ADVERTISEMENT
ADVERTISEMENT
A truck drives by one vendor in the Antique Alley and Yard Sale route along U.S. Highway 11 in Ooltewah, Tenn., on Thurs., May 18, 2017. The event will run through May 21.

The weather forecast may be ideal, but amid coronavirus fears, the overall outlook appears less than sunny for the U.S. 11 Antique Alley multi-state yard sale this weekend.

With no official sanctioning body and a route that covers 502 miles through five states, starting just over the Tennessee line in Bristol, Virginia, the sale is likely to find buyers and sellers in some communities, despite ongoing health concerns. But tourism officials at the event's southern terminus in Meridian, Mississippi, are discouraging participation.

"We'll have a few vendors set up [in the parking lot]," said Chad Roderick, owner of Hot Spot Antique Mall in Athens, Tennessee. "I've talked to a couple of people online, and as far as they're concerned, it's still going on. But then people locally, coming into the store, several say they're not going to do it."

Held on the Thursday through Sunday after Mother's Day, U.S. 11 Antique Alley is the first of three annual multistate yard sales that run through or near Chattanooga. Its route through the tri-state includes Monroe, McMinn, Bradley and Hamilton counties in Tennessee, Dade County in Georgia and DeKalb County in Alabama.

Antique Alley is followed in June by the Dixie Highway 90-Mile Sale, from Ringgold to Marietta in North Georgia, and in August by the World's Longest Yard Sale, which covers a 690-mile section of Highway 127 between Michigan and Alabama.

All depend on the voluntary participation of vendors with merchandise to sell and shoppers in search of bargains, a grassroots interaction of supply and demand designed to draw commerce to byway communities away from the buzz of interstate exits.

Melissa Stanley, an antiques dealer from Mooresville, Indiana, said she had hoped to hit the spring sale again this year, but the rise of the coronavirus has convinced her to sit this one out. She came through Chattanooga in 2016 on a 150-mile buying spree that started in Knoxville and ended in Fort Payne, Alabama.

"The goal was to attend this sale this year," she said. "However, I don't know if I feel comfortable traveling so far yet. I also think the virus will cause a drastic decrease in participation from both shoppers and sellers."

Teresa Westbrook, an antiques dealer who manages a Facebook page for Antique Alley vendors in West Alabama and East Mississippi, said although both states' stay-at-home orders have expired, the Meridian area has been "a hot spot" for coronavirus cases and residents have been encouraged to maintain social distancing.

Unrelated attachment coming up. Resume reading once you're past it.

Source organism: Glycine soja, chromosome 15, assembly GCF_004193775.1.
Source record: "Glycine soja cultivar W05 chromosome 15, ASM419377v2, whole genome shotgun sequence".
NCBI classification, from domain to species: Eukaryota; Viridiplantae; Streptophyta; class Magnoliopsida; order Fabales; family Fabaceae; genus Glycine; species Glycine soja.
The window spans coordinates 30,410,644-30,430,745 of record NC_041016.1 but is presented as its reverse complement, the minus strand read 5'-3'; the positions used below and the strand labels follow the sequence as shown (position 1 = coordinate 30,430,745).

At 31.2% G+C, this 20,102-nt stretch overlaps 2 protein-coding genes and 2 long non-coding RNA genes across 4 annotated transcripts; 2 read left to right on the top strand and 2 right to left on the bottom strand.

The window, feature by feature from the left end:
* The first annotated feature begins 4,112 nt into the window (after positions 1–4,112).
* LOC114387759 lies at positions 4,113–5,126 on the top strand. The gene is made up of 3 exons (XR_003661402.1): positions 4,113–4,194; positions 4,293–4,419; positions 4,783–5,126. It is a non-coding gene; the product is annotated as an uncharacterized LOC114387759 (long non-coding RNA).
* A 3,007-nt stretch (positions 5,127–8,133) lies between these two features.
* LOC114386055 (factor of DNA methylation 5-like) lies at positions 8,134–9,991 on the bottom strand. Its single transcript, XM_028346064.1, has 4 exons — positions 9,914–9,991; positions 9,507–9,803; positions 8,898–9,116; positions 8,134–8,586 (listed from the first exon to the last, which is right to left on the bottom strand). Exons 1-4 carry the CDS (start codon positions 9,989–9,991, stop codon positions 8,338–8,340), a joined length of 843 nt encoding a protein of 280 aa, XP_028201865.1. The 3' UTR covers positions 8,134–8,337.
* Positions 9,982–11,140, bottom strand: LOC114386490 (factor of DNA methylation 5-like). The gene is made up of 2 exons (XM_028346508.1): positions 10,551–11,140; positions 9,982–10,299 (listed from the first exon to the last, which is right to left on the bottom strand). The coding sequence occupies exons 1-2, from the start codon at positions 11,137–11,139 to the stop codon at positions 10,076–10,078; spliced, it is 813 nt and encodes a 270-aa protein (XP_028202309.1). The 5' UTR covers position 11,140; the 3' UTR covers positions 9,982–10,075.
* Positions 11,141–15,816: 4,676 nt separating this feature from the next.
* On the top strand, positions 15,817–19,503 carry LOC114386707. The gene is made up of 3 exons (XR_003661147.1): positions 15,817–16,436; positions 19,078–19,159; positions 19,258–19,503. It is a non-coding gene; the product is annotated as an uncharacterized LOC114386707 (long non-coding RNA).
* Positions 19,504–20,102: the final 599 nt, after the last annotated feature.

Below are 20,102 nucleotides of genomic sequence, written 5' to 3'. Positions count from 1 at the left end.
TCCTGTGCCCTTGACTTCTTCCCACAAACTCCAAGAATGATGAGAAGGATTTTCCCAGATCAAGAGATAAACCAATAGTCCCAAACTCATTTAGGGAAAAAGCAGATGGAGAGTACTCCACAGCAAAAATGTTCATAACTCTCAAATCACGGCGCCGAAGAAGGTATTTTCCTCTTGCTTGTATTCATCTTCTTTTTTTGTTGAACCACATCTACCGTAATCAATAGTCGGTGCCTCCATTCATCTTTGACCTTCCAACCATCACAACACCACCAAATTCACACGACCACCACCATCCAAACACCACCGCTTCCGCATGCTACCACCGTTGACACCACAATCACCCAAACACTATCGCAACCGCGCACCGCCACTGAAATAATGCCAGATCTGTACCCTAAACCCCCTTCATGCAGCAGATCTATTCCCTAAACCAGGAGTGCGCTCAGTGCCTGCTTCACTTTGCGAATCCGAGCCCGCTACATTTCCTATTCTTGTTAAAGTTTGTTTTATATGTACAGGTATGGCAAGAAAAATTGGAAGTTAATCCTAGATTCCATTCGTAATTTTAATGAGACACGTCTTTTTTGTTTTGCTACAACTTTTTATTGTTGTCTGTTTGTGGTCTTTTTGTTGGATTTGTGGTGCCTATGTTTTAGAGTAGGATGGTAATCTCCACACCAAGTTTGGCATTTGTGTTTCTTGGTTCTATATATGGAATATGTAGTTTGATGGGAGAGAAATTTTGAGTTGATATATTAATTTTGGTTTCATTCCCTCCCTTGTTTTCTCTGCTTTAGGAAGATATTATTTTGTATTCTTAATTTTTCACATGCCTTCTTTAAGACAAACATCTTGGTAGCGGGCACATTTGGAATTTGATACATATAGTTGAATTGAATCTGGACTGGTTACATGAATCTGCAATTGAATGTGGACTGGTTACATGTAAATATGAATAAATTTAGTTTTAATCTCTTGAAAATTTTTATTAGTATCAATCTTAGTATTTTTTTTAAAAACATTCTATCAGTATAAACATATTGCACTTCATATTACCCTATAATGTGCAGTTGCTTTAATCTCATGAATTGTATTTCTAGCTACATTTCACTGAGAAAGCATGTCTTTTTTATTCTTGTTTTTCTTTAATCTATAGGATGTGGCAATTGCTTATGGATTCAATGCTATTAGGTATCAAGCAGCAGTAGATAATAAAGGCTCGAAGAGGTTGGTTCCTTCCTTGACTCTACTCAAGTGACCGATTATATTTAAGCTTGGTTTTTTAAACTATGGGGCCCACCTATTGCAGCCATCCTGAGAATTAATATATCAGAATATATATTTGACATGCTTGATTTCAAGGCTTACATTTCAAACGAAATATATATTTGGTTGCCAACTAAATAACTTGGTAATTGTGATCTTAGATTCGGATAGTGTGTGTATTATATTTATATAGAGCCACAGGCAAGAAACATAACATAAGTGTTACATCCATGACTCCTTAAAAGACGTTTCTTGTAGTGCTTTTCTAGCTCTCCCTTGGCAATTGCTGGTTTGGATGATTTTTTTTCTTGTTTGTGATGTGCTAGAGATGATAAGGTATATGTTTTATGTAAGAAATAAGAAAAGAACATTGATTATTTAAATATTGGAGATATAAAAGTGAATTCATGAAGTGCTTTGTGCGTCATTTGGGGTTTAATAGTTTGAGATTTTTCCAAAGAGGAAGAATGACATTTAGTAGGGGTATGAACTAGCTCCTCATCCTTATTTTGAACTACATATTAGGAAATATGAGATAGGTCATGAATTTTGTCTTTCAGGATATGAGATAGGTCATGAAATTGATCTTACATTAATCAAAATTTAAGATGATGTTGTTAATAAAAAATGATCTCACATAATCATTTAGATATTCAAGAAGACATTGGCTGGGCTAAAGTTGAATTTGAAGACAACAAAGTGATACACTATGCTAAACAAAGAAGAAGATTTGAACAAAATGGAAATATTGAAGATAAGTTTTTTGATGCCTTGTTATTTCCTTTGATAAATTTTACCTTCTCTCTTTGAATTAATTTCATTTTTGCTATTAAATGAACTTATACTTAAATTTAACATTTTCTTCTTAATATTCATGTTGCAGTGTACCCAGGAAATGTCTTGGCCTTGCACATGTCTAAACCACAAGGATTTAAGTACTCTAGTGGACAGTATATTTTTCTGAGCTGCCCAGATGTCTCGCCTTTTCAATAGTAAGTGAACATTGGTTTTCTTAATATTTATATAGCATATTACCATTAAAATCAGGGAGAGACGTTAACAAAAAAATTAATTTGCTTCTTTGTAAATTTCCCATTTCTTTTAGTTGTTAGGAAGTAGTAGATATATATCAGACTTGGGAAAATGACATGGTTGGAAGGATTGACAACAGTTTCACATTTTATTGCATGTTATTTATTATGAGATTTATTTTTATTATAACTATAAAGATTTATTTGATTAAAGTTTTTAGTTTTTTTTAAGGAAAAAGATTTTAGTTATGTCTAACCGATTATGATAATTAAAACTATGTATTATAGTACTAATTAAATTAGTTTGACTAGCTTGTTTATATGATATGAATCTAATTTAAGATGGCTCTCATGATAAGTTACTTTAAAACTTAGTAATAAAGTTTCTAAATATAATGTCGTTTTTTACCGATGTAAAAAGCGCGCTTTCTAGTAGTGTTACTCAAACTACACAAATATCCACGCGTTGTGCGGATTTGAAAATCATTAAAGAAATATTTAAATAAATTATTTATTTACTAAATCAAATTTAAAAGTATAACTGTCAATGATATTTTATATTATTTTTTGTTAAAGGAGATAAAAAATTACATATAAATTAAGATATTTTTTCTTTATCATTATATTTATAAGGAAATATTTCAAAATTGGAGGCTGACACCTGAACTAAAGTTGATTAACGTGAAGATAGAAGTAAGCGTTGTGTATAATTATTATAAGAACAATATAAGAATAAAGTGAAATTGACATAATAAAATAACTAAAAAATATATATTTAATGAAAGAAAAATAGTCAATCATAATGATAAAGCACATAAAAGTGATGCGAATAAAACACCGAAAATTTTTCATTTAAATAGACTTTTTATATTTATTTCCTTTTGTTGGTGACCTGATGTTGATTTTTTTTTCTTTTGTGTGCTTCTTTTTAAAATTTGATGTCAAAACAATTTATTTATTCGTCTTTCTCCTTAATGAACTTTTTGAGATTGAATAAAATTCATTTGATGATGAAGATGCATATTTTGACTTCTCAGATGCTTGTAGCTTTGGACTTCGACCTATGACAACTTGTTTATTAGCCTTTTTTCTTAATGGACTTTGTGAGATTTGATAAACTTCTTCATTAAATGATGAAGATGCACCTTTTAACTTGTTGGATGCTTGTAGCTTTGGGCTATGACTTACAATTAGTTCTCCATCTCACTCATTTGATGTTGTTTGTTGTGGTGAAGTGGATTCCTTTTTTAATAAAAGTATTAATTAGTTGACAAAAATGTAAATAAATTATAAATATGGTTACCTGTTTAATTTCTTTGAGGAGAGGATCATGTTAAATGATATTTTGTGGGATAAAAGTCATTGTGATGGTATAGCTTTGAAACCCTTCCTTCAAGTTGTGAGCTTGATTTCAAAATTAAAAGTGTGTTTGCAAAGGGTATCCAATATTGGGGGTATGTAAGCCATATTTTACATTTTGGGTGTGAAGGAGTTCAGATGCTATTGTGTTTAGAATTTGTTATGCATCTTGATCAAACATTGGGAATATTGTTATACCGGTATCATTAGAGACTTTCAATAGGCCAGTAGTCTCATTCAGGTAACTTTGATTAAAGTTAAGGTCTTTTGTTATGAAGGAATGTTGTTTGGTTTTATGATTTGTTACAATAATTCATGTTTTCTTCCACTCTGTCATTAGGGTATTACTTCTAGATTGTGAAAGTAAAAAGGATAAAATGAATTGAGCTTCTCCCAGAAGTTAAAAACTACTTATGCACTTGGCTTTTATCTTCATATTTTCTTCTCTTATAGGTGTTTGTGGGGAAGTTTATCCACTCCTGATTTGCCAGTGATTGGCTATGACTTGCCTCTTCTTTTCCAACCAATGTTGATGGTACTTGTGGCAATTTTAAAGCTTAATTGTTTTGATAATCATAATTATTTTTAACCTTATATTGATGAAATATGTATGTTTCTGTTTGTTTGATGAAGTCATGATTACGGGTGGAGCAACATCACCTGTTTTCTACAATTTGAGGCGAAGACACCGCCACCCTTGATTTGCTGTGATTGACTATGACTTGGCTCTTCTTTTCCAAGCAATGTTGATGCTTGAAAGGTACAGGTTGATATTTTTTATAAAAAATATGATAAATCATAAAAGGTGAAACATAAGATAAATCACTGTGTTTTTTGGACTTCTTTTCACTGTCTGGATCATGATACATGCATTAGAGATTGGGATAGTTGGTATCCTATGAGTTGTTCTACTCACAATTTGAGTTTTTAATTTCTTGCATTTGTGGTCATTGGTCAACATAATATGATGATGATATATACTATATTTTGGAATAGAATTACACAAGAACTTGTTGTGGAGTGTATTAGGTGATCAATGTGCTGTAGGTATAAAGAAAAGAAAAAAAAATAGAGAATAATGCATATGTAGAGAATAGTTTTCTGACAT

"But this isn't something you have to register to set up for," Westbrook said of the sale. "We have no control over whether you do or you don't."

Meanwhile in Virginia, the northern terminus, residents remain under stay-at-home restrictions through June 10.

The Old Home Place, in Reece City, Alabama, about 90 miles south of Chattanooga, is normally a gathering place for shoppers and sellers, but owner Gloria Sitz said she's turning away her regular vendors this year, partly due to coronavirus concerns and partly due to continuing cleanup efforts from an Easter tornado that damaged the roof of the event venue. The guest book she leaves out during the sale has recorded visitors from Nova Scotia, Australia, New York and California, she said.

"We have people from all over who come through for the sale," she said.

Sitz said she's had dozens of calls from people wondering about her portion of the route and the sale in general. People seem to want to come, she said, "but they're not sure they'll find anybody out."

A longtime website for the sale, us11antiquealley.com, which lists all 80 communities along the route, had not been updated for 2020 as of Tuesday afternoon. Information on some of the community pages, which list stops for food, lodging and shopping opportunities along the way, is several years old. Efforts to reach the website's owner, the U.S. 11 Antique Alley Association in Rising Fawn, Georgia, were not successful.

The Hamilton County Health Department said shoppers and sellers who decide to participate should take precautions, such as wearing masks, keeping hand sanitizer at the ready and avoiding cash in favor of electronic payments when possible.

Safety tips

The Hamilton County Health Department recommends the following safety precautions for buyers and sellers during the U.S. 11 Antique Alley yard sale this weekend.

Customers should:

* Wear masks when they get out of the car, while they shop, during the purchase process and until they get back in the car.

* Use hand sanitizer after every stop.

Sellers should:

* Spread their items out farther over their property to promote social distancing.

* Wear masks when customers are on their property.

* Avoid cash and consider using debit/credit cards or other electronic form of payment, such as PayPal.

* Keep hand sanitizer available.

More information can be found under retail guidelines from Gov. Bill Lee’s office at https://www.tn.gov/governor/covid-19/economic-recovery/retail-guidelines.html.

More Info

Save the date

* June 5-7: Dixie Highway 90-Mile Yard Sale

* Aug. 6-9: World’s Longest Yard Sale on Highway 127

 

 

Email Lisa Denton at ldenton@timesfreepress.com.

ADVERTISEMENT
ADVERTISEMENT
ADVERTISEMENT